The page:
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Simplifying Fractional Equations


Date: 4/4/96 at 16:52:37
From:  RDIANNE GREEN
Subject: Need help please

Dear Doctor Math,

I am home schooled, and I have been unable to answer the following 
algebra questions. I am hoping you can help give me insight into 
these problems:  

I am supposed to perform the indicated operations and express 
results in lowest terms.

1.  x^2 - 2xy + y^2          3x^2y^2
   __________________   *  ____________   =   ?
   
          6xy               x^2 - y^2

2.    5           4x         2 - x
   ________  -  _______  -  ________  =  ?

    x - 1        x - 1       x - 1

Thanks a lot in advance for your help.

Hope to get your response soon,

jodi


Date: 4/5/96 at 11:24:1
From: Doctor Aaron
Subject: Re: Need help please

Hi Jodi,

Working with fractions of algebraic expressions is just like 
working with fractions of integers.  One thing we have to do is 
find a common denominator.  Since you were asked to express the 
result in lowest terms, we also have to worry about that.

In problem 1 you have a product of two expressions.  If it were

5   6
- * - 
3  15

you'd want to do some canceling, but with algebraic expressions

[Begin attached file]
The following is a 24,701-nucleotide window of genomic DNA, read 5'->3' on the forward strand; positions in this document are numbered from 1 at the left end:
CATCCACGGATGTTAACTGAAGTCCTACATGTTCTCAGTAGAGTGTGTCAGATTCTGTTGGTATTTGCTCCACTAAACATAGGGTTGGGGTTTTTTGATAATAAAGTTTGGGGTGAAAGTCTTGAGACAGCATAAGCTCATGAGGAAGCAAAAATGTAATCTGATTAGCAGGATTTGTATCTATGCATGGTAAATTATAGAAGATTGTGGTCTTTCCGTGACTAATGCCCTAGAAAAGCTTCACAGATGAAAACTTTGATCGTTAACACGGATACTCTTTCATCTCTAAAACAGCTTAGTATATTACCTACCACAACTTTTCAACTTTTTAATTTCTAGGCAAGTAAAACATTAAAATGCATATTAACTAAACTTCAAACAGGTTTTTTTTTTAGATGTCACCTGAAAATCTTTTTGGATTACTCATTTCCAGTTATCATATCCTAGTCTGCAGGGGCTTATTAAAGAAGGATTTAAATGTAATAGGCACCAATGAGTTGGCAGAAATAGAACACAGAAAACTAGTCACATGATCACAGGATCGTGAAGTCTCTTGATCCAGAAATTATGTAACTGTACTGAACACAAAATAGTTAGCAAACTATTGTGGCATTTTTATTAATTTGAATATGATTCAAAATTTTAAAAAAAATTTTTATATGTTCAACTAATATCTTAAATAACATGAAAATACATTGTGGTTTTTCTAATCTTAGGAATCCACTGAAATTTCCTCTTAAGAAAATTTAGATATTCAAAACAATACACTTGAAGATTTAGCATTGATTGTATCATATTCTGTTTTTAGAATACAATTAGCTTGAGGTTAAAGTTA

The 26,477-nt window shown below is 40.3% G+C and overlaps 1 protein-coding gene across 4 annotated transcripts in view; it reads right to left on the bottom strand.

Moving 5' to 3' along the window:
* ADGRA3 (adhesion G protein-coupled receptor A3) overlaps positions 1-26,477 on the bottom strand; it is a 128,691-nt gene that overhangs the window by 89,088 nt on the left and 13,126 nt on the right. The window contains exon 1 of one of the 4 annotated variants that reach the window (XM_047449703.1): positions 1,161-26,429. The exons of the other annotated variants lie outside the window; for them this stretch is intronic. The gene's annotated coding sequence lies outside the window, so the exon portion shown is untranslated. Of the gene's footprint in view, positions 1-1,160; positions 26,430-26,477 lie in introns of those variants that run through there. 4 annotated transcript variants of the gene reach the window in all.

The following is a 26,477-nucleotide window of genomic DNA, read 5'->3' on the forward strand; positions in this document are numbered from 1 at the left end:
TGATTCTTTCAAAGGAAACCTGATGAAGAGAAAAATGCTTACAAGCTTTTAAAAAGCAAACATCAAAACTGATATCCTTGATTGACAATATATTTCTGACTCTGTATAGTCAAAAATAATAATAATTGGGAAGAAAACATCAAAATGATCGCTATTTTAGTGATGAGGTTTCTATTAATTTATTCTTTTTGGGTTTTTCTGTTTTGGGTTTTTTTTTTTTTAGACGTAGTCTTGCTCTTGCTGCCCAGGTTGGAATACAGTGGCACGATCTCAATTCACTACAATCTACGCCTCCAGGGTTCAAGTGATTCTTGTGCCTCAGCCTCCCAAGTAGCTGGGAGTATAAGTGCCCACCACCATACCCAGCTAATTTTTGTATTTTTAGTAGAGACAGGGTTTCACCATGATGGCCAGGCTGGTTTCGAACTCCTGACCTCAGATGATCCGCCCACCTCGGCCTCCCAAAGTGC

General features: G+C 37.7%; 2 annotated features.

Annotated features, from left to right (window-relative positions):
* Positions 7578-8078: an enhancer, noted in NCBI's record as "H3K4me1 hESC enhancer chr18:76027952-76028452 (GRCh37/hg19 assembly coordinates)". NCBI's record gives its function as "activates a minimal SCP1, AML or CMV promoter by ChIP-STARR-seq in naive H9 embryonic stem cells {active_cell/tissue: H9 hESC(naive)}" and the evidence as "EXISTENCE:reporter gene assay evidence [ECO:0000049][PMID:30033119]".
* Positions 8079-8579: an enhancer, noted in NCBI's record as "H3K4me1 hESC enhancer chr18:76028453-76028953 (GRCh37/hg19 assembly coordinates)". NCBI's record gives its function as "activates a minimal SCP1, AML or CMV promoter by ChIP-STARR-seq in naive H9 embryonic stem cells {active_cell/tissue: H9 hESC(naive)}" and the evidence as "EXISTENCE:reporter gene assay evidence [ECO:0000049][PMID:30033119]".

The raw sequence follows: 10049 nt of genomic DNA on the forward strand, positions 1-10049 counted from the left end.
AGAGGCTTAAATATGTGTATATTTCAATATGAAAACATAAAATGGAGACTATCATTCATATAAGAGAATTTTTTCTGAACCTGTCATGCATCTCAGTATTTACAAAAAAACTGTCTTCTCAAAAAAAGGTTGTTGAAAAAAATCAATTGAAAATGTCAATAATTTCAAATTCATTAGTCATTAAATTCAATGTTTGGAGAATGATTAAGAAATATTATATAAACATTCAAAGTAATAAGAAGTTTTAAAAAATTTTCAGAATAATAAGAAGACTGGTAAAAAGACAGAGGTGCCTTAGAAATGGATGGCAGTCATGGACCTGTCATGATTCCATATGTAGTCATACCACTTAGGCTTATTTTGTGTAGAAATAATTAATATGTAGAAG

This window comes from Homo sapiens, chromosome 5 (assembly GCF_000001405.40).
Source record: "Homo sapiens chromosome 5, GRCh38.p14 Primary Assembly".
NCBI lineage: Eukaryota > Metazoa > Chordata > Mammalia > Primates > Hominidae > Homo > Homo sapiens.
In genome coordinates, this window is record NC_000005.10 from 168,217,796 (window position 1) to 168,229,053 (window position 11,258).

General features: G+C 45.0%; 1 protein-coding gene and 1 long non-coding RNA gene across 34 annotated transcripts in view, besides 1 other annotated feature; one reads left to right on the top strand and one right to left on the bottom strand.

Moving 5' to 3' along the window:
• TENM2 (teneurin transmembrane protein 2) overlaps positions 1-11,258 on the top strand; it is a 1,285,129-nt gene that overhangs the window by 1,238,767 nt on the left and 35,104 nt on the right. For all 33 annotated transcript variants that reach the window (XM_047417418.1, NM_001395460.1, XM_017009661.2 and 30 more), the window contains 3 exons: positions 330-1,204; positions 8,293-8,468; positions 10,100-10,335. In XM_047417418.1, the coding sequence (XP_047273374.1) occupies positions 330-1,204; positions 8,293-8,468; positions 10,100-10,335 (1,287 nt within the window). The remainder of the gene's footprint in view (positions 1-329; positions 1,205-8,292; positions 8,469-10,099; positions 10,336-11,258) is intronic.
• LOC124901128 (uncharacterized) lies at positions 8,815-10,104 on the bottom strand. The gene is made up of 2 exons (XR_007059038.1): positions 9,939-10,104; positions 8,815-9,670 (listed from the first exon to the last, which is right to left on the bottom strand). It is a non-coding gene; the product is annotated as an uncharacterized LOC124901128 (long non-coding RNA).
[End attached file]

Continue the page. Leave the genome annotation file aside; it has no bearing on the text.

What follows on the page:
it's a little harder to see what cancels with what and what 
will be left over.

With algebraic expressions we just have to define what we mean by 
a factor.

Well 6xy isn't too bad - it's just 6*x*y so the factors are 6, x 
and y.

Now we have to figure out x^2-y^2.  Well, we can rewrite this as
x^2 - xy + xy - y^2, which may seem silly at first, but it will be 
useful.  Then we can factor out an x from the first two pieces to 
rewrite it again as:

x*(x-y) + xy - y^2

We can do the same for y and the last two pieces to get
x*(x-y) + y*(x-y), which we can rewrite as:

     (x+y)*(x-y). 

Then the factors, or multiples, are (x+y) and (x-y) 

This is the process known as factoring.  We have broken up a
sum of variables to the second power to a product of sums of 
variables to the first power. 

Try to work through x^2 - 2xy - y^2 by yourself.  You should get 
(x-y)*(x-y).  

Once you believe that x^2-2xy-y^2 = (x-y)*(x-y), we can rewrite 
your equation as: 

        (x-y)*(x-y)      3*x^2*y^2
         ----------  *  ----------- 
           6*x*y        (x+y)*(x-y)

we can cancel an x-y to get

           (x-y)   3*x^2*y^2
           ----- * ---------  
           6*x*y      (x+y)  

but we can still simplify because we can write x^2 as x*x and y^2 
as y*y and then cancel to get:

(x-y)    3*x*y                                      (x-y)*x*y   
----- *  ----  but 3*2 = 6 so we can rewrite again: ---------
 6       (x+y)                                       2*(x+y)

The second problem is a little different.  Instead of a product, 
you have to calculate a difference.  Luckily you already have a 
common denominator, x-1.  You can multiply both sides of the 
equation by x-1 just as you would multiply by 3 if you saw:

          4   +    5   -   x     22  
          -        -       -  =  -
          3        1       3     3 

After you multiply both sides by x-1, the denominators will cancel 
and you'll be left with 5 - 4x = 2 - x.

 Good luck.

-Doctor Aaron,  The Math Forum

    
Associated Topics:
Middle School Fractions

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